We spent 3 days riding horses the 12 miles into Cochamo, hiking there, and riding back out.
Cochamo is similar to Yosemite in that it’s a granite canyon carved by glaciers, it’s a mecca for rock climbers, there are tall towering walls of granite, and there’s a river similar to the Merced.
It is different in that:
- There is no road access, just a 12 mile trail passable on foot or horseback.
- There’s much more vegetation
- There’s about 1,000 times as many people in Yosemite, both in the high season and in the down season
- The walls are less vertical, and not as high, and the waterfalls visible from the valley aren’t as dramatic.
- At night, the stars are entirely different. The moon looks just the same.
- Most of the people there are climbers, putting up new routes. Bolts are strongly encouraged.
- There are almost no established trails, just informal trails climbers have made getting to the base of the cliffs.
- * No airplanes fly overhead
At the Cochamo Refugio we met several interesting people:
Mono, the chain saw wiz. Mono could saw perfect planks from trees he’d felled in the forest. When we looked at all the walls, furniture, studs, stairs, and railings in the refugio and surrounding buildings we asked how it was all transported up there. Mono had manufactured it all on sight with astonishing precision. He showed us how he snaps a chalk line, cuts about one inch deep with the chainsaw tip, and then just walks down the log, cutting off a perfect plank or beam. He could also design
and make a perfect barn, gate, or house…and he is fast!
Chris is a forest fire fighter who lives in El Portal in the building next to Adrienne’s. He explained that he was doing graduate Phd research for long hours and little pay when he realized he’d had more fun when he was a fire fighter, during the Summers at school. Now, with overtime and hazard pay, he earns plenty in six months and travels during the off period. He said that all motors, including chain saws, are banned in wilderness areas including Yosemite, so when fighting fires they have to use hand saws to cut down flaming trees. Also, he said that he and the other 40 people who were performing controlled burns in the National Park were laid off due to budget cuts.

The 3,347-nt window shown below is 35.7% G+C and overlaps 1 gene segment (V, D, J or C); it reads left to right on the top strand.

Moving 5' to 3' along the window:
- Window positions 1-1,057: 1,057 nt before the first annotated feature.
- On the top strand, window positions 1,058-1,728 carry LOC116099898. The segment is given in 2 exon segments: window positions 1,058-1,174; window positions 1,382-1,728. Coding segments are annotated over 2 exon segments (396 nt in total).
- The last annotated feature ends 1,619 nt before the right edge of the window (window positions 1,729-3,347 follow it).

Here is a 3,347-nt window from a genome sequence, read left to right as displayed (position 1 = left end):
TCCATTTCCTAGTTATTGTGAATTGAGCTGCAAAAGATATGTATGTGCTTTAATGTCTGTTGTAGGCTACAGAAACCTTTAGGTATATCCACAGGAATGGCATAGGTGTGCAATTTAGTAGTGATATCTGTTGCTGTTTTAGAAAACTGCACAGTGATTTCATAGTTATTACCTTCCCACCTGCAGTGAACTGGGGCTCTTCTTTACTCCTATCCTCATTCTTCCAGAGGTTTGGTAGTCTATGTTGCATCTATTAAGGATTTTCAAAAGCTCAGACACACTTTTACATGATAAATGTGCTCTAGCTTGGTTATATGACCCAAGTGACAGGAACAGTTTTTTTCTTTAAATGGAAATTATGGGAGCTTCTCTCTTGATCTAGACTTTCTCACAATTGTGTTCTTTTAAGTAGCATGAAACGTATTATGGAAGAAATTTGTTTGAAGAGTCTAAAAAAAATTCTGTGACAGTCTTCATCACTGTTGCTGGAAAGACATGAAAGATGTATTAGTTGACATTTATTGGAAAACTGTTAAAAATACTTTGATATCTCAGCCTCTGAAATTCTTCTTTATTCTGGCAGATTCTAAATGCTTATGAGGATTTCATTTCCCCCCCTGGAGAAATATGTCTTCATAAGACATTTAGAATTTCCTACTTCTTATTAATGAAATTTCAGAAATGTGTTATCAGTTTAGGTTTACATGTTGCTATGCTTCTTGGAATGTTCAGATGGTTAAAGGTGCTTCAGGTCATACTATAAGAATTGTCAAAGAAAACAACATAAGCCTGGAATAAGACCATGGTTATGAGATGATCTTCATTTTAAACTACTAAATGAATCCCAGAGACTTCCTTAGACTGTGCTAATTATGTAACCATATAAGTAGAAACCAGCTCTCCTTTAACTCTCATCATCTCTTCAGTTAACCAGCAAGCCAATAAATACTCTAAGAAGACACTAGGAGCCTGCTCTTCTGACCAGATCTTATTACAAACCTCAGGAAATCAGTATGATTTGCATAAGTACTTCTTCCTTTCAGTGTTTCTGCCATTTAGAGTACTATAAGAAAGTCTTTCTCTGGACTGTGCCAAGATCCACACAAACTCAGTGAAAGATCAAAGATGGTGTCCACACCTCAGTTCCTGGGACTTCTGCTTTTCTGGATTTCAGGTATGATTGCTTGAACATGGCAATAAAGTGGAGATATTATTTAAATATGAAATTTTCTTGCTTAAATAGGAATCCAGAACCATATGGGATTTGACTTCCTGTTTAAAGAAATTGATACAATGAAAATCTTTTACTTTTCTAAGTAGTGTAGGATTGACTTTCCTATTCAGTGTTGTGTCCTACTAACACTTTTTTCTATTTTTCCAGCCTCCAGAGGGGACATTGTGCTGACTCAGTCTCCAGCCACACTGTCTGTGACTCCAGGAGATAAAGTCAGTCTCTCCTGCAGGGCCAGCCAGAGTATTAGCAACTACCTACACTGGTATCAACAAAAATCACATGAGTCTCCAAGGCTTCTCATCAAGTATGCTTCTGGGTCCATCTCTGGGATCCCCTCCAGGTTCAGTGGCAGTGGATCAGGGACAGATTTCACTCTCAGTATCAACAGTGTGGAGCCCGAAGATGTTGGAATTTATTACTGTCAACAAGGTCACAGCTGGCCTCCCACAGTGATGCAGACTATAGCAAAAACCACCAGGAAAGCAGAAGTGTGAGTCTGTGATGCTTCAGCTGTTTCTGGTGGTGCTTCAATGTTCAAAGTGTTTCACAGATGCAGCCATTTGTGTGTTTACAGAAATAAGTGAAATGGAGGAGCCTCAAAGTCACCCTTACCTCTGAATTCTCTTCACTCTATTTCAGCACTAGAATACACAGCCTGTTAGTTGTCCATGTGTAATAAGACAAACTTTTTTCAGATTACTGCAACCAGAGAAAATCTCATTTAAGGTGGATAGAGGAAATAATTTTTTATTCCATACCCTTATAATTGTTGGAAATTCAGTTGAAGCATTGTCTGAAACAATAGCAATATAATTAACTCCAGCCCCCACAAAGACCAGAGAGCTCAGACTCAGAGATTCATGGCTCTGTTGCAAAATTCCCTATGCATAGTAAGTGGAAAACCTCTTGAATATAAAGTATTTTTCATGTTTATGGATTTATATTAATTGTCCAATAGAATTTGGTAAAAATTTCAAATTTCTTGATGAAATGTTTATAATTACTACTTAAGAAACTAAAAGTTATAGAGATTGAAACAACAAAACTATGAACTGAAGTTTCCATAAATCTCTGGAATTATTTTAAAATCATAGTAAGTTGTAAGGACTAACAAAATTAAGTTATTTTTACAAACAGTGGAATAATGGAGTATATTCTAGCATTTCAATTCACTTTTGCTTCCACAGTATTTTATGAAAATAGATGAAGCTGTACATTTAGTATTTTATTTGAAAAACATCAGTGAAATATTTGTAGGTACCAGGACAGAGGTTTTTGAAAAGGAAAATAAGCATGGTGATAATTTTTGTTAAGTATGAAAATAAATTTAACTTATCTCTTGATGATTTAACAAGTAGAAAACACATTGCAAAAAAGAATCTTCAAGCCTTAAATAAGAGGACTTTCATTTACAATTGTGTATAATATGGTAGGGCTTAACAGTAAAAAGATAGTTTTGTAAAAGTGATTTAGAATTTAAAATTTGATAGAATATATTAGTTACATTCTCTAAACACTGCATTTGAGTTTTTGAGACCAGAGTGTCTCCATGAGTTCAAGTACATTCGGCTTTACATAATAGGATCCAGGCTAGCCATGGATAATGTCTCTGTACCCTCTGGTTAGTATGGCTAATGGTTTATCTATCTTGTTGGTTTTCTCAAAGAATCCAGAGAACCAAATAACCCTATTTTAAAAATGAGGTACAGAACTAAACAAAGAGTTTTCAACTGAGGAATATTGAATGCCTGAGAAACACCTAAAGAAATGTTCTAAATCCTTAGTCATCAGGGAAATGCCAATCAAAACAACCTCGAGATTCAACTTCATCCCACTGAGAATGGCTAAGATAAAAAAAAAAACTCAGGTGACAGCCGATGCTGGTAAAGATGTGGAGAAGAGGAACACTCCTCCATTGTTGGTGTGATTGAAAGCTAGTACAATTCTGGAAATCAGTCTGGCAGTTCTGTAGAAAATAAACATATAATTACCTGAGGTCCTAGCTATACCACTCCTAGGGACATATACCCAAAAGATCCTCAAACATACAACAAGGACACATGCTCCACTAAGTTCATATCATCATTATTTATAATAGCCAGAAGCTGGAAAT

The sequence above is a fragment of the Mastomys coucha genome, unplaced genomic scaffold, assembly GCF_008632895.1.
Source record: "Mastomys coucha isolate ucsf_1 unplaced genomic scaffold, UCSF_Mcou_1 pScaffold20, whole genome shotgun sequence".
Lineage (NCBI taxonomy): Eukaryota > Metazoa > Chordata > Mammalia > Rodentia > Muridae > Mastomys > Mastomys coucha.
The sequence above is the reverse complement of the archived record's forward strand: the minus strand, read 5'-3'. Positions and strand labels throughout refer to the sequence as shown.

Sabastian is a German who wants to start an Eco Village. After Cochamo he was off to check out some land in the South of Chile that’s available. He envisions about 300 people living in a totally
sustainable manner. Evidently the land is available because it rains there 300 days per year. Sabastian is passionately against “radiation”, by which he meant the radio waves used by wifi, cell phones, and blue tooth. He carries a 25 meter Lan cable with him so he can plug directly into routers to avoid wifi.
A rock climber we met explained that climbers come to Cochamo to put up new routes. He showed us three books where climbers had documented the routes they’d climbed, and bolted.
Evidently Daniel, who had established the Refugio with his wife Silvia, purchases stainless bolts in large quantities and sells them at cost to the climbers so the routes will be established with quality protection and other safety measures which harm the rocks can be avoided.
A 20 second video of a favorite waterfall is here.
The Nasty Trick
Soon after we started our ride the three of us were headed up a dirt road to the trail head. An enormous front loader with two guys in the glassed in cab came down the road in the opposite direction. As they passed they hit the vehicle’s horn. All three startled horses wheeled around. I looked back to see the two men laughing at the trick they’d played, as they drove away in a cloud of dust.
More photos of Cochamo are below: